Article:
Improvements to small business financial literacy more broadly will also help develop the confidence of owners when engaging with financial institutions.

Some small business owners found the process of applying for finance too complex and confusing, and have simply abandoned applications, or not even attempted to apply for finance.

Let me now turn to the Financial System Inquiry in a bit more detail.

The Inquiry is undertaking a thorough examination of Australia’s financial system to make sure it is best placed to support future economic growth and the evolving needs of our nation.

The Inquiry released its interim report on 15 July and invited another round of public submissions, which closed on the 26 August.

The Inquiry has touched on several of the issues I raised today.

In relation to financial literacy, the Inquiry noted the information imbalances which are detrimental not only to consumers of financial products and services, but to the overall efficiency of the financial system.

In particular, many consumers lack the literacy to understand disclosure documents.

Importantly, the Inquiry sought feedback on the overall effectiveness of financial literacy strategies in boosting consumer confidence and decision making, and achieving improved literacy over the long term.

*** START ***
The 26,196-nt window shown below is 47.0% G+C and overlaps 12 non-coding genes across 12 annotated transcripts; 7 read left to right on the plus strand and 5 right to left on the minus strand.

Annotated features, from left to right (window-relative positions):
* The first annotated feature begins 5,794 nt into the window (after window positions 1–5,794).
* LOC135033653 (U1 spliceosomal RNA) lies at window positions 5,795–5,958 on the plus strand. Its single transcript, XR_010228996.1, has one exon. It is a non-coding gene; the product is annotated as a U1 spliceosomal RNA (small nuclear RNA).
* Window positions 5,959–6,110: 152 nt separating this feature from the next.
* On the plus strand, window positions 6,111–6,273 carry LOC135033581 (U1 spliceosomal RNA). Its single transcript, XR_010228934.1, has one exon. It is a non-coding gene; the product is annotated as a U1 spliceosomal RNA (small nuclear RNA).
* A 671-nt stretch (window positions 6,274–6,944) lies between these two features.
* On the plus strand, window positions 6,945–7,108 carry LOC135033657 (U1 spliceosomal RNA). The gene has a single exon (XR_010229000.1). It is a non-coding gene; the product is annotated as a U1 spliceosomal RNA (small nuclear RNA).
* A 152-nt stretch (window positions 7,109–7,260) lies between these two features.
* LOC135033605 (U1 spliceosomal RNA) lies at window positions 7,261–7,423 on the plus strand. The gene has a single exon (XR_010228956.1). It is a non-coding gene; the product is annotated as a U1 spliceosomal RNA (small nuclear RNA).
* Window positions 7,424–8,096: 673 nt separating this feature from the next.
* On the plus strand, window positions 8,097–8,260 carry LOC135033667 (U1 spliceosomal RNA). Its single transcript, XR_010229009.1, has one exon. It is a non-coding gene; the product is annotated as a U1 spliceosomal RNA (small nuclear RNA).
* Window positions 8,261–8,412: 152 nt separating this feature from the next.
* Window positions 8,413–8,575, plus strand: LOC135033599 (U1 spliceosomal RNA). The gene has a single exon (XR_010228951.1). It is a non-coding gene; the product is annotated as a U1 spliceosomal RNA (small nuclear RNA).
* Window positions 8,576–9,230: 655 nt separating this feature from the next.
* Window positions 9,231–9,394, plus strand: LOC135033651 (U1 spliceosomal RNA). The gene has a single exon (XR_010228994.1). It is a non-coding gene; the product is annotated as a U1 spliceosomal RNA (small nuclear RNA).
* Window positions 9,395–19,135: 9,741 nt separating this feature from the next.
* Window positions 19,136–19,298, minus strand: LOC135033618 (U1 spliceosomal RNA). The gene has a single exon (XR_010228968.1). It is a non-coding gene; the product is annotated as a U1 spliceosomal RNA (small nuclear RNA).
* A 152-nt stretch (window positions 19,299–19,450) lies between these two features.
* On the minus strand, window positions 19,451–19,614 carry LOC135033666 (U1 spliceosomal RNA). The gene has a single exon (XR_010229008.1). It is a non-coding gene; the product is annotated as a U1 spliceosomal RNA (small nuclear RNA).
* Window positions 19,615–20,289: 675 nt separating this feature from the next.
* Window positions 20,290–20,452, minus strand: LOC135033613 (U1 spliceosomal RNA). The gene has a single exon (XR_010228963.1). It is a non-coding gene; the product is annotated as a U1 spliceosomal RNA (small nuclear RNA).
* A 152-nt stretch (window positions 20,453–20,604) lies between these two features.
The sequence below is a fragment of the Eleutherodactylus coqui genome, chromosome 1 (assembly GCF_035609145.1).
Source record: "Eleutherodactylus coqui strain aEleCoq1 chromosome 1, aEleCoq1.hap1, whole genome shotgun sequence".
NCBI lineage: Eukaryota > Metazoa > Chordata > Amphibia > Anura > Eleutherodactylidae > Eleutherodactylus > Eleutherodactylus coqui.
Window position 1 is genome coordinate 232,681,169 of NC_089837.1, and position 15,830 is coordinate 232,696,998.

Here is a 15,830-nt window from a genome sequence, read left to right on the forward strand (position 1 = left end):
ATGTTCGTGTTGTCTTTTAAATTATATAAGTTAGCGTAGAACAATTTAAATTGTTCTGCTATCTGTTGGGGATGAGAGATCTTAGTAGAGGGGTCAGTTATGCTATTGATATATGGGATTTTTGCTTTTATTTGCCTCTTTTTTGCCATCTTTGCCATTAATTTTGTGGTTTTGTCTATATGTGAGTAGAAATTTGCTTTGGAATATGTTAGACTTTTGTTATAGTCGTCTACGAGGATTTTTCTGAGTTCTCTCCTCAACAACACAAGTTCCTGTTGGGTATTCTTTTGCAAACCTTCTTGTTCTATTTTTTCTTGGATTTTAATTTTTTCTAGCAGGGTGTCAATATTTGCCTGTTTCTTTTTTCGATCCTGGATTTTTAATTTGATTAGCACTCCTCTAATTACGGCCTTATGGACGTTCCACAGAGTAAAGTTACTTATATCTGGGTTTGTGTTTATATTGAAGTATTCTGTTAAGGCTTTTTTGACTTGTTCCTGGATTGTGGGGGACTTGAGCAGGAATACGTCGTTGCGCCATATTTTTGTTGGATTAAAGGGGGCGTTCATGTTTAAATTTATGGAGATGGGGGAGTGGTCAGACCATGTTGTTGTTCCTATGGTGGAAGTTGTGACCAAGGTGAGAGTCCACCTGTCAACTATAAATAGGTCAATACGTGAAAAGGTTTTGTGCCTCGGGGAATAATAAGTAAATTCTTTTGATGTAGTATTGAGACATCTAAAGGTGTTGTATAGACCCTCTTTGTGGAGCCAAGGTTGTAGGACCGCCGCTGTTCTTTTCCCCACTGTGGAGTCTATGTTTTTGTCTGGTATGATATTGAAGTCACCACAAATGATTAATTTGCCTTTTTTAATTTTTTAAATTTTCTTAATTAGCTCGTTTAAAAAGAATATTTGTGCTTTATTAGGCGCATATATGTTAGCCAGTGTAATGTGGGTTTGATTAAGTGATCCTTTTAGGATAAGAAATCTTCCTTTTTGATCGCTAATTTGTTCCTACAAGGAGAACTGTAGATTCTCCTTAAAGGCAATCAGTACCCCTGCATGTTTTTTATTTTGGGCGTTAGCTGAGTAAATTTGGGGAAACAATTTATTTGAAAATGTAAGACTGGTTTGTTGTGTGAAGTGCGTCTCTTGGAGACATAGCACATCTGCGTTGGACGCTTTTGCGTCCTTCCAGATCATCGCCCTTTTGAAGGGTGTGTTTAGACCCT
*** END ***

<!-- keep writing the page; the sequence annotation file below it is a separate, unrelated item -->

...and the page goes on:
The Inquiry is also considering enhancing the flexibility of the current disclosure framework to deliver better consumer outcomes and reduce costs for industry.

We are grateful for all of the Inquiry’s work so far, and the contributions many people and organisations who made submissions and participated in the Inquiry’s consultation processes.

I, along with my ministerial colleagues, look forward to receiving the final report from the Inquiry.

ASIC is the Australian Government agency responsible for financial literacy.

In keeping with this role, ASIC is responsible for developing, leading and coordinating the implementation of the National Financial Literacy Strategy for 2014-17, which I launched recently.

And I will take this opportunity to thank the Financial Literacy Board for their great work, and, in particular, the Chairman Mr Paul Clitheroe AM.

ASIC has several programs that support the priorities of the National Strategy.

ASIC runs the MoneySmart website, which is a dedicated website for consumers and investors.